MC: What is your relationship to Tokyo?
MS: I moved to Tokyo in September 2014. I had visited the city a few times before, spending about a week each time.
MC: When and why did you start drawing the city?
MS: When I used to visit friends here, I would always be amazed and overwhelmed by the ever-continuing stream of people and the forest of buildings. I like to draw complicated things, so they naturally inspired me to draw.
MC: How do you combine drawing with your work?
MS: In addition to cityscapes and people in general, I draw a lot of musicians. I illustrate flyers and books for musicians and concert venues.
MC: What is it you tried to achieve with your drawings of Tokyo?
MS: Tokyo seems like a pretty crazy place, but there are also a lot of small, old streets that are very interesting. They somehow make me nostalgic. I like to draw places like that because it almost makes me feel like I become part of them.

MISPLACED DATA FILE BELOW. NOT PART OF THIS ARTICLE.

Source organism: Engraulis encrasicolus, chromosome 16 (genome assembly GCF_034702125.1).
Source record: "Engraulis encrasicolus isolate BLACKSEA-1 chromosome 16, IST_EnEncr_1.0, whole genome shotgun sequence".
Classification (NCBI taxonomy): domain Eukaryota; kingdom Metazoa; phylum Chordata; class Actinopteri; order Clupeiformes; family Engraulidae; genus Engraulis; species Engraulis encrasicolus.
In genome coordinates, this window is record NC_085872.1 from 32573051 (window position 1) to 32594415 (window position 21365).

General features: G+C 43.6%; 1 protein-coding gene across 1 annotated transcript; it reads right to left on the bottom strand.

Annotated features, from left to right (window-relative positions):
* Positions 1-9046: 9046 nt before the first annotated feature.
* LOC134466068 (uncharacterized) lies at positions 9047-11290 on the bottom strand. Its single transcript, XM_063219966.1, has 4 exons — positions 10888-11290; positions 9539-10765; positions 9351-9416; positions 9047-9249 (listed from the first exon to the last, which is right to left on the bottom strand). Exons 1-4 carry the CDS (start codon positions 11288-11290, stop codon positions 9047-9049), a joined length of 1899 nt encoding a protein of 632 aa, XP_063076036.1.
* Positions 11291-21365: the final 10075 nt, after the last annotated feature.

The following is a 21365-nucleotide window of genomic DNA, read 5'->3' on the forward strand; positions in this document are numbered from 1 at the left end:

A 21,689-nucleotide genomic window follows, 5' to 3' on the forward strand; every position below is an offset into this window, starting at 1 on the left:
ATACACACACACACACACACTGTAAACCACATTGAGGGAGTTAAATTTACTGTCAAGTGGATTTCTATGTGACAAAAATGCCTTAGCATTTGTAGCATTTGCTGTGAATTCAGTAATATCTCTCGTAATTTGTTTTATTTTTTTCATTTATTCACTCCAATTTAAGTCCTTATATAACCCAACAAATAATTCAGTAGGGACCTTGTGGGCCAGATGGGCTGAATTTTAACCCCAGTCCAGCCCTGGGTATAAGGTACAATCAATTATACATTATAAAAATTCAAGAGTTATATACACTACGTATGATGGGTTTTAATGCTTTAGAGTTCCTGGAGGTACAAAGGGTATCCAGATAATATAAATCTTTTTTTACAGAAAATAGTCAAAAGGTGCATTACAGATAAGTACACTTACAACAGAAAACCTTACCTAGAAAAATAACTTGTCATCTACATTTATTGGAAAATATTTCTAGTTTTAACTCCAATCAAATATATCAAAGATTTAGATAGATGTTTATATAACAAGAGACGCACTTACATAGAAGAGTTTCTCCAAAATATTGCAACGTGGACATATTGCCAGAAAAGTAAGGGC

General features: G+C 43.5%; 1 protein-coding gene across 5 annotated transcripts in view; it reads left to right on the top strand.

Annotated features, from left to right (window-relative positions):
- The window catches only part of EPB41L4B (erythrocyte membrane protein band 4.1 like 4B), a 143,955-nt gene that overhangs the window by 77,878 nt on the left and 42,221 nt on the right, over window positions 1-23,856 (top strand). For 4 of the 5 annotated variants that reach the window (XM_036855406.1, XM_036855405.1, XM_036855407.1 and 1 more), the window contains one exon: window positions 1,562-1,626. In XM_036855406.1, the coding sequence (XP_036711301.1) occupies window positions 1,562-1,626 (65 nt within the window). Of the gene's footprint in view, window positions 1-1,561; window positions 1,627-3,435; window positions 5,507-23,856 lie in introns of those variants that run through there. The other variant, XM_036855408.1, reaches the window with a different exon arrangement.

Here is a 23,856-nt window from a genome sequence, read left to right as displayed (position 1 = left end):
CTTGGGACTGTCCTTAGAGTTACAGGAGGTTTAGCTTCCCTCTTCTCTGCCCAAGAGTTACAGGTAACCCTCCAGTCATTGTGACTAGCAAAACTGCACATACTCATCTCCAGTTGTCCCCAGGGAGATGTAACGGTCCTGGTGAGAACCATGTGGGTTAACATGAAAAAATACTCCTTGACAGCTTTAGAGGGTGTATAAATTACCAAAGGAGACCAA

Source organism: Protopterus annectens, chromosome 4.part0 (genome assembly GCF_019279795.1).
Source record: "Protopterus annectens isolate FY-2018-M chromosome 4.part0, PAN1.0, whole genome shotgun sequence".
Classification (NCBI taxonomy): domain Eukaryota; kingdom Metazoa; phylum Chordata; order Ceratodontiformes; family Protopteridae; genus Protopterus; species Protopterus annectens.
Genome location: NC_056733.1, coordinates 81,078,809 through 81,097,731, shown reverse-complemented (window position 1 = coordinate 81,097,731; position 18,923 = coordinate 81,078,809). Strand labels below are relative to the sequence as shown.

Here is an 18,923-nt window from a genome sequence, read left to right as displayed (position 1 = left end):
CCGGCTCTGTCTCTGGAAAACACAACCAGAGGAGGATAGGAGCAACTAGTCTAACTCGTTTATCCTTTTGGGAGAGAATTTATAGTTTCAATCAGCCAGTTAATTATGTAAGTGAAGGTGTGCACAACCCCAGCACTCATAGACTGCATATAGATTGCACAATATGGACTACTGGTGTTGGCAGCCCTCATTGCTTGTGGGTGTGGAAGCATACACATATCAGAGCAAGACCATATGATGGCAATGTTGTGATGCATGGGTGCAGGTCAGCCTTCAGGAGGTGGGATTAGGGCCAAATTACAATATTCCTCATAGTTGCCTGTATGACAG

MC: Tell us about the place that you have selected.
MS: I tend to be attracted to things in repetition when it comes to choosing subject matter. So, I drew a crowd of buildings overlooked from the Mori Art Museum and from the government office in Shinjuku, and a crowd of people in Roppongi. I also drew my room and my friends hanging out in the neighborhood. I see them as footprints/snapshots of my life.
MC: What’s your favorite Tokyo place?
MS: My favorite place in Tokyo is Heiwa Shotengai near my apartment. It’s an old, rather quiet shotengai (commercial street). I like how the air it produces makes me feel like I belong there, even though I’ve never lived there before.
MC: Who is a reference for your work or is there someone whose work you particularly admire?
MS: I’ve always liked the beautiful work of Akira Uno. I also admire Trey Bryan’s work, who is a contemporary artist and my friend.
MC: Did drawing change your life and if it did can you explain us in what way?
MS: Drawing has always been part of my life, so I don’t feel like it changed my life . . . at least it hasn’t yet.